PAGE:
Dickson Chin, Wallem Ship Agency’s Managing Director (pictured), offers an unique insight into the company’s role in supporting Asian cruising and explains how operators and local port authorities are preparing for the relaunch.
As Asia’s leading cruise ship agent, Wallem has contracts with 33 cruise lines, ranging from global corporations to the smallest niche players. The company is involved in world cruises calling at Asian ports, as they circumnavigate the globe, regional itineraries sailing exclusively in local waters and expedition cruises repositioning in Asia, as well as cruise-to-nowhere as a new addition, due to COVID-19.
With such an array of operators and itineraries to support, Wallem Ship Agency handles a wide variety of challenging and high-profile cases.
In my 14 years at Wallem, nothing has put our abilities to the test quite like the turnaround of RMS ‘Queen Mary 2’ at the Port of Hong Kong.
Before the $1bill investment in the Kai Tak Cruise Terminal, Hong Kong lacked the infrastructure to accommodate such a large vessel beyond a 12-hour port stay, meaning that ‘Queen Mary 2’s’ turnaround day needed to take place at an anchorage. With 900 guests and their belongings to see safely ashore, the time pressure was significant.
To further complicate proceedings, luggage was also transferred on a passenger ferry, due to lack of equipment. The baggage was taken ashore and stored in a rented terminal, and we repeated the process in reverse for embarking guests. After 16 hours’ work in trying circumstances, we had ensured the safe and successful turnaround of Cunard Line’s famous flagship.
Not every case is as demanding as the ‘Queen Mary 2’ assignment, but there is always an emphasis on the human element. When Wallem provides agency services to a cruise ship, it is catering to the needs not of 20 to 30 crew members, as with a container vessel, but of hundreds of personnel along with hundreds if not thousands of guests.
Understandably, human-related problems arise far more frequently, and Wallem deals with everything from lost luggage and late arrivals to medical issues. As well as handling logistics in these situations, Wallem offers linguistic and moral support: the affected individual may be thousands of miles from home in a region where his or her language is not widely spoken. Our approach is to consider what level of service we would hope to receive were we in a similar predicament – and do everything in our power to meet those expectations.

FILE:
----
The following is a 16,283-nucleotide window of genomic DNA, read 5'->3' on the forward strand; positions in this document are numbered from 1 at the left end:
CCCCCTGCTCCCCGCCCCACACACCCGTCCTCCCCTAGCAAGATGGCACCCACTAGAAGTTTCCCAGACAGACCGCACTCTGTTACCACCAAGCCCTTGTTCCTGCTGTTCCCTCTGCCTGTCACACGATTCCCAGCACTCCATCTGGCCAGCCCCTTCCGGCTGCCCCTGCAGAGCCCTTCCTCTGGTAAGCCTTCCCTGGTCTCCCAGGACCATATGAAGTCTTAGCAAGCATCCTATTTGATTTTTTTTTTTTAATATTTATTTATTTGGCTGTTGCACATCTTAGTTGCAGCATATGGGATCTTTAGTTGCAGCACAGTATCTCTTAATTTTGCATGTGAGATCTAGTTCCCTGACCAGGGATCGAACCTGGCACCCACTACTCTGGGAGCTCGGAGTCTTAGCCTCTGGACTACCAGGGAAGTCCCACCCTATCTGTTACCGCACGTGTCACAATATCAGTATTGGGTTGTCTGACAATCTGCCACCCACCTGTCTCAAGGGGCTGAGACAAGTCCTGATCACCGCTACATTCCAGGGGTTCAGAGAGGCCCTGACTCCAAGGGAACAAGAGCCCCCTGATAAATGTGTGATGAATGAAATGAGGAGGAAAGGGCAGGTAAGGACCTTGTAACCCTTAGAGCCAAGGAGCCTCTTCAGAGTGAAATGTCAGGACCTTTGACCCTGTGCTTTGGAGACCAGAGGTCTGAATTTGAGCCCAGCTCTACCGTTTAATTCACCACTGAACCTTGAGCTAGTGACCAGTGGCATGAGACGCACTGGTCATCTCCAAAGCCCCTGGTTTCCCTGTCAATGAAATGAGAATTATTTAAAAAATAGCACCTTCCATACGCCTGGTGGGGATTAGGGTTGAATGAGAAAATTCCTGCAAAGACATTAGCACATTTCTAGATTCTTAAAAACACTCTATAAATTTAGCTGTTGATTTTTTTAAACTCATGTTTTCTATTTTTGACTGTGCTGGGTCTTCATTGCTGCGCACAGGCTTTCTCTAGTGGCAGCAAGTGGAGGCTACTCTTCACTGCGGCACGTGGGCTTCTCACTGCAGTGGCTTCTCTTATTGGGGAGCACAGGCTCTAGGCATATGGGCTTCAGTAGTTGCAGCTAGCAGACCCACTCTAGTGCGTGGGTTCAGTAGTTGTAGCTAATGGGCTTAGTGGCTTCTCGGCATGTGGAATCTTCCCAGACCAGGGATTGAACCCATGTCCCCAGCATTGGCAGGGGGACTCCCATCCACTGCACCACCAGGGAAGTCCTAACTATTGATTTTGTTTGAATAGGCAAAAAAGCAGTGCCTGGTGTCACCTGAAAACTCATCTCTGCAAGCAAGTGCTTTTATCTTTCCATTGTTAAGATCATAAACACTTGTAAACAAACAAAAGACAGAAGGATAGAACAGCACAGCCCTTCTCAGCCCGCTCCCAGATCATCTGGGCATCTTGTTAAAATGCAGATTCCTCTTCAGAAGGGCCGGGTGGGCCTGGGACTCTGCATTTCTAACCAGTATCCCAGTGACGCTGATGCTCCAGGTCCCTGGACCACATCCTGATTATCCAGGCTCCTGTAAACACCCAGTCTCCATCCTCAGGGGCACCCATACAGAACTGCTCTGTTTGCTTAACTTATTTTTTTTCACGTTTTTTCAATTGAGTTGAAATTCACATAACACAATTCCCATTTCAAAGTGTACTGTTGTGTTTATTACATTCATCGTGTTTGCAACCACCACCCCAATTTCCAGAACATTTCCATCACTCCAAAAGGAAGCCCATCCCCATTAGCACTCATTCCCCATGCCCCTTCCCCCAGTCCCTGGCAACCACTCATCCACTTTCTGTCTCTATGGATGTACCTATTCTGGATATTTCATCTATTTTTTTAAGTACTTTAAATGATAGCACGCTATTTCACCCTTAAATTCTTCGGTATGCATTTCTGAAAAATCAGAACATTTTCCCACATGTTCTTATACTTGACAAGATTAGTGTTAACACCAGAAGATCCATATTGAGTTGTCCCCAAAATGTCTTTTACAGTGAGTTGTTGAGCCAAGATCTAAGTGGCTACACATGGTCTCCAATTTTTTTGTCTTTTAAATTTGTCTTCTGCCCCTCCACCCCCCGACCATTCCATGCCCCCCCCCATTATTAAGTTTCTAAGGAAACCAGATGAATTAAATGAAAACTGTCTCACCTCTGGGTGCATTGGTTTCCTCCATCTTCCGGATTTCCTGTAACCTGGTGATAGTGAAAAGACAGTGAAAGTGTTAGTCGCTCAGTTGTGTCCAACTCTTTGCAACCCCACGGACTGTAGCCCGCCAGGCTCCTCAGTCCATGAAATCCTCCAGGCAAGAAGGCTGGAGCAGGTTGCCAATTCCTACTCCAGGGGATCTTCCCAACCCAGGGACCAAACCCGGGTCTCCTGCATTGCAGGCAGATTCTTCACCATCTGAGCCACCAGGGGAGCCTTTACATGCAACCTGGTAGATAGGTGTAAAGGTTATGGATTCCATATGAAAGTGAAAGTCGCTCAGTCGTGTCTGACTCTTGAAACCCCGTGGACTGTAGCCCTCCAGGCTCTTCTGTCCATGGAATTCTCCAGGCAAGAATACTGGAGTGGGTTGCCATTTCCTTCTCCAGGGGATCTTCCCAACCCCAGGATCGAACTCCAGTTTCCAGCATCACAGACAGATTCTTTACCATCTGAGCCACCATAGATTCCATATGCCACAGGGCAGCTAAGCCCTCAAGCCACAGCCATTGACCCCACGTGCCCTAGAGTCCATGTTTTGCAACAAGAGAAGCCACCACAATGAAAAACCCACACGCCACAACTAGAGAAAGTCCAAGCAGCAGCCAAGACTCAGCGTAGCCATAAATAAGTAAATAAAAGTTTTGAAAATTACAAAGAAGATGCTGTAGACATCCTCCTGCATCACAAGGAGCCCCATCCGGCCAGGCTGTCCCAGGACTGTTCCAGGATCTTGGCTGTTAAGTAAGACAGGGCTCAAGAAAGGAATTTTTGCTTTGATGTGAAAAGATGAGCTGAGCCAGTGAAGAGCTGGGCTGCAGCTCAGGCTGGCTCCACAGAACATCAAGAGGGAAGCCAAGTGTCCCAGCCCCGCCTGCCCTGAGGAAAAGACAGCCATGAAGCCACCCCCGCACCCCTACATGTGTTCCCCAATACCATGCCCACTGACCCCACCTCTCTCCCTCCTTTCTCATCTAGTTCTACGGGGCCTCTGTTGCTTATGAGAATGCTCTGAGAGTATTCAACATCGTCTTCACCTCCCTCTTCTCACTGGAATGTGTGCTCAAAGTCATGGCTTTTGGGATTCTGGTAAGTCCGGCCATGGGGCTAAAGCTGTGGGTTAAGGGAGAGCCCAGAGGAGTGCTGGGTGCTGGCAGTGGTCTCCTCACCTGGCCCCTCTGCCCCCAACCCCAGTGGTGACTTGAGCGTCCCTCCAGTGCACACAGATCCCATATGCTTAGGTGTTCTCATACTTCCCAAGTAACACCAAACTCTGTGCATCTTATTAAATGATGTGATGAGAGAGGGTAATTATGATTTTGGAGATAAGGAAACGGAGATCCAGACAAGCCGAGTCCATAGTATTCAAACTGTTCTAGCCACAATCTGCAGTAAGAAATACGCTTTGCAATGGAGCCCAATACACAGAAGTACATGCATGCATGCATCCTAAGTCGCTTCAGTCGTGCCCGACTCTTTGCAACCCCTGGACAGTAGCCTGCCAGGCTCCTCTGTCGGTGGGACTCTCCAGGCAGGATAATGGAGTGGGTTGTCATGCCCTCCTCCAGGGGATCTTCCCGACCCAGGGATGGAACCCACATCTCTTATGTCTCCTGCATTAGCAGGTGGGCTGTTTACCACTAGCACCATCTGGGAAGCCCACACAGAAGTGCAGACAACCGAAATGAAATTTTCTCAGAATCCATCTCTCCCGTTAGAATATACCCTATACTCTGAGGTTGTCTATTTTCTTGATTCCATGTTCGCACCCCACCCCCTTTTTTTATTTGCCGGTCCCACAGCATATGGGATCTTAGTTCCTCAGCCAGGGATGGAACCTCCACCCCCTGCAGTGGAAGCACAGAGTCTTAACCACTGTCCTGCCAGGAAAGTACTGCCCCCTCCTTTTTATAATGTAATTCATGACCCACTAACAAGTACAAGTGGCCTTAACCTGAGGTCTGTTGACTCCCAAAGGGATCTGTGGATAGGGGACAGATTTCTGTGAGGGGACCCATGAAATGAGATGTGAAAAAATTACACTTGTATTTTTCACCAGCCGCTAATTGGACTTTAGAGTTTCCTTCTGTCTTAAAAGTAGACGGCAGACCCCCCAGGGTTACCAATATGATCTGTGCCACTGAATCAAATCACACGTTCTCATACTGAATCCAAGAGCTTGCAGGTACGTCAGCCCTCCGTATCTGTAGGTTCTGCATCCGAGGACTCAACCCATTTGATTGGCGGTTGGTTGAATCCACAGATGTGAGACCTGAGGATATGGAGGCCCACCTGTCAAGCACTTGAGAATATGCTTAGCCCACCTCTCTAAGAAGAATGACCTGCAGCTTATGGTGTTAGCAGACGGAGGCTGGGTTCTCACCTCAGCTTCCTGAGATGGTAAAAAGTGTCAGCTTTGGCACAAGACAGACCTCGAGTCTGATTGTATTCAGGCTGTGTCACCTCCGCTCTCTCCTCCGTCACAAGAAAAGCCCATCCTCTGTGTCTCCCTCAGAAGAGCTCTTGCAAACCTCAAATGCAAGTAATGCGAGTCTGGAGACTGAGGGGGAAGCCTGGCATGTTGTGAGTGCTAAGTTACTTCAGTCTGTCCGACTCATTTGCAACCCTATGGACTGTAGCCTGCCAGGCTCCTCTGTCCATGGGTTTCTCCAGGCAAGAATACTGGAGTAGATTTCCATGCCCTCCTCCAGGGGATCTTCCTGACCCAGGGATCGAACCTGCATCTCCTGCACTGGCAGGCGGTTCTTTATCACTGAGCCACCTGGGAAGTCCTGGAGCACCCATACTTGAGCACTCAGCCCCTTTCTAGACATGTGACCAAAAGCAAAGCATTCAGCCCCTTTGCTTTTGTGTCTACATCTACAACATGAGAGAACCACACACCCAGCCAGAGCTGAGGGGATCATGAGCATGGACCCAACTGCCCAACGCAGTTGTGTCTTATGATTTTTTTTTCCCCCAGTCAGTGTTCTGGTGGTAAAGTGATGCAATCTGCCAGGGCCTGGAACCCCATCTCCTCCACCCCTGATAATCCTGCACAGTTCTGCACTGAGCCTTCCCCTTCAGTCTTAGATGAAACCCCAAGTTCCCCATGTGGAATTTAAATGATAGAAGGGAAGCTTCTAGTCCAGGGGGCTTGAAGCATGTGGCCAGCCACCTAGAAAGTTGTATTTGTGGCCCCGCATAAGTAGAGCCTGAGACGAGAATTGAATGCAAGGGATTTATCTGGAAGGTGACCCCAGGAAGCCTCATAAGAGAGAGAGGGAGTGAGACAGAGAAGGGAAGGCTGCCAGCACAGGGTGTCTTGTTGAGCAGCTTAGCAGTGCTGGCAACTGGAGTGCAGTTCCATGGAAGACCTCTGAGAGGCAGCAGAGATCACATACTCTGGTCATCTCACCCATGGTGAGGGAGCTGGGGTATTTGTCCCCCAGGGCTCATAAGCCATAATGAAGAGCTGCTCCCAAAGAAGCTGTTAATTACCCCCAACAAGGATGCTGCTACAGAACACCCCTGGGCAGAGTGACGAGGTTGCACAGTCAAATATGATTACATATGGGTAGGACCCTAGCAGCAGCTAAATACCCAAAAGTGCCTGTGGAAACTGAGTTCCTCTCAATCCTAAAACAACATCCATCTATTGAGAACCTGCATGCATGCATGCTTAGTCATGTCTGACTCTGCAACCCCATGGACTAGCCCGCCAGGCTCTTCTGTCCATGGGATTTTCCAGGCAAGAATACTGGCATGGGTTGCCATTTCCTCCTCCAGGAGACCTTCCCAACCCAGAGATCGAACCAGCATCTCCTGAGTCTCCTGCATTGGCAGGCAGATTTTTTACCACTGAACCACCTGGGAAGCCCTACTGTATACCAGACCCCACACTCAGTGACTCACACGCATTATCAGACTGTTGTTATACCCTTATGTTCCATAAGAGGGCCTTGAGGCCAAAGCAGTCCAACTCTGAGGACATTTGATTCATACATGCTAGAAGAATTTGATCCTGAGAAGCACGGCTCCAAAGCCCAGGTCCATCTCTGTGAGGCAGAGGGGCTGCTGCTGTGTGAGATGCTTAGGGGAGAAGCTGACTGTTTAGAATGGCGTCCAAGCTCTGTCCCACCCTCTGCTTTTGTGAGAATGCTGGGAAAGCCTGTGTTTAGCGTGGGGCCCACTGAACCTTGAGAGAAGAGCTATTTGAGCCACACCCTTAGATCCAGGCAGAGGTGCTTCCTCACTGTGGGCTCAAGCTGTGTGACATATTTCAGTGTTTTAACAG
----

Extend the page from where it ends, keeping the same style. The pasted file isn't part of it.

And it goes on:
While the human element will remain a key factor in cruise ship agency, digitalisation has the potential to make our jobs easier by standardising processes across local governments. For example, each port authority in Asia has its own way of filing documentation, and even something as apparently trivial as a passenger’s or crew member’s date of birth on a manifest can cause problems when date formats vary between countries.
With a consistent, digital template for all governments in the region, we could eliminate room for error. Although we have seen progress in this area recently, there is still a long way to go.
Asian port authorities’ current priority is the relaunch of the local cruise market. Wallem has been in discussions with several regional governments, advising them on how to prepare ports for reopening and bring passenger ships back to the area.
Leading the way is Singapore, which is positioning itself as a driving force behind the reactivation of cruising in Asia; and Japan, which continues to host cruise conferences by prefecture governments, and the recent online meeting held by Sakai Port included participation of South Korea and Taiwan.
Meanwhile, Wallem’s talks with operators have revealed a growing appetite for new destinations. Driven by Covid-related safety imperatives, cruise lines are seeking less crowded ports that nonetheless have much to offer to tourists.
A compelling example is Yeosu, South Korea, a port city that has dominated the domestic travel scene for five years but has been largely overlooked by international cruise itineraries. Yeosu represents an attractive alternative to the Port of Incheon, which serves Seoul without being particularly close to the capital’s centre. Expectations are high that the relatively small coastal city will feature heavily in future itinerary planning for Asian cruises.
Advising both governments seeking to attract cruise lines to their ports and cruise lines looking for new destinations to include in their itineraries, Wallem Ship Agency acts as an intermediary between the two parties.
As such, we anticipate some busy years ahead. Whether supporting the port authority and operator as they prepare for departure or the passenger whose luggage has not arrived on board the ship – it’s all in a day’s work for Asia’s leading cruise ship agent.